has its principal offices and some of its classrooms in the meeting house owned by Providence Friends located on the opposite side of the driveway. Students and school personnel have been walking across the driveway (10' of which is paved) from the school to the meeting house and back with resultant damage to the non-paved portion of the strip. Plaintiffs concede that the students and school personnel have a right, as invitees of the school, to use the driveway, but contend that the clause creating the easement limits them to walking along the driveway to Providence Road and then walking a short distance on a sidewalk along Providence Road, and from Providence Road up a row of stone steps to the meeting house.
This case is controlled by Hollenback v. Tiffany, 50 Pa. Super. 297 (1912). The plaintiff owned property on both sides of an alley running north and south. When the land on each side of the alley was divided into lots, the deeds to the lots included the following clause:
"Excepting and reserving on and from the rear or westerly end of the above described lot, ten feet for the purpose of an alley, for the mutual use and accommodation in common of the six purchasers of lots sold by the grantor (Birkett), in the block bounded by Maple Ave. on the north and Copeland Ave. on the south, their heirs and assigns forever."
The deed by which the plaintiff acquired title to parts of two lots bounded by the alley included the following proviso:
"[T]hat ten feet on the rear end of said lot shall be reserved for an alley running from Copeland avenue on the westerly side of said lot to the northerly side of a public street. The intention being to dedicate an alley of ten feet wide on the rear of said lots for common use of the owners of said lots."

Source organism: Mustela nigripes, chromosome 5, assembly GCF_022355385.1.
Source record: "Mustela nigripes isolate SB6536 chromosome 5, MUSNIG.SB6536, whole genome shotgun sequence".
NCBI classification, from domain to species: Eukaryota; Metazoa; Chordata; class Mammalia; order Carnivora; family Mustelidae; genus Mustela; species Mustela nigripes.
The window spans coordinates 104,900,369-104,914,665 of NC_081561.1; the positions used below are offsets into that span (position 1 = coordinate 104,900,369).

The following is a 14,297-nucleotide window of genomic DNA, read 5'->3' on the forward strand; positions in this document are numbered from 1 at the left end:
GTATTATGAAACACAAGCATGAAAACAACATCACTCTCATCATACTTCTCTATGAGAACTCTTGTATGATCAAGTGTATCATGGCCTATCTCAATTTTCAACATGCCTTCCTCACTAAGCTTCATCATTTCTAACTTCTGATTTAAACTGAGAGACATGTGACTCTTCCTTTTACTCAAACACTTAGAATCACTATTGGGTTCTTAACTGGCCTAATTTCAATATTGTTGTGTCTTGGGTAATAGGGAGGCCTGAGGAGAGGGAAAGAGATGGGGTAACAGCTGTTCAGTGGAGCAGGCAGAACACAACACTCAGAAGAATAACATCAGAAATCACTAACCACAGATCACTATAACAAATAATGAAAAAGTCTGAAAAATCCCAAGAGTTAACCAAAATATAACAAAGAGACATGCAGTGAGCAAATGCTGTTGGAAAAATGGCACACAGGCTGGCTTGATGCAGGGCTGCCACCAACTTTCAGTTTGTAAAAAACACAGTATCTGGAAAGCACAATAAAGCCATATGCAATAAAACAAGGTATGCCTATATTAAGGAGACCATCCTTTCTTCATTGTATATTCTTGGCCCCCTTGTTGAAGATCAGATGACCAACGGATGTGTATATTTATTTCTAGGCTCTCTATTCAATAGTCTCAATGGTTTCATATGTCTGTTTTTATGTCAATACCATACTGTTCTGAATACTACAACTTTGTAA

Plaintiff also owned lots on the western half of the block, and sought to use the alley to reach these lots, contending, in effect, that the right to travel along the alley to reach the
[ 262 Pa. Super. Page 188]
public street included the right to travel across the alley to reach his lots on the other side. Defendant, another lot owner in the eastern half of the block, erected a fence along the alley that prevented this use. Plaintiff's bill in equity in which he sought the removal of the fence was dismissed by the lower court, and the dismissal was summarily affirmed by the Superior Court, which cited Schmoele v. Betz, 212 Pa. 32, 61 A. 525 (1905). The latter case holds that:
"It is settled that an easement of a right of way over another's property is appurtenant to the particular piece or lot of land of the dominant owner with which it is granted, and is not personal to the owner, authorizing him to use it in connection with other real estate he may own abutting on the right of way."
The language that created the easement involved in Schmoele v. Betz was identical to that in the instant case: the use was granted "as a passageway and water court[.]" We are thus unable to escape the conclusion that the instant easement grants only a right to use the driveway as a means of access to Providence Road, and that the court below correctly enjoined lateral use.
VAN der VOORT, Judge, dissenting:
I respectfully dissent. To interpret the grant of an easement as and for a passageway into and from a road as allowing the use of that easement lengthwise but not crosswise is fallacious and entirely too restrictive. If it were the intention of the grantor to forbid the lateral use of the easement by the dominant estates he should clearly say so in his grant.
© 1998 VersusLaw Inc.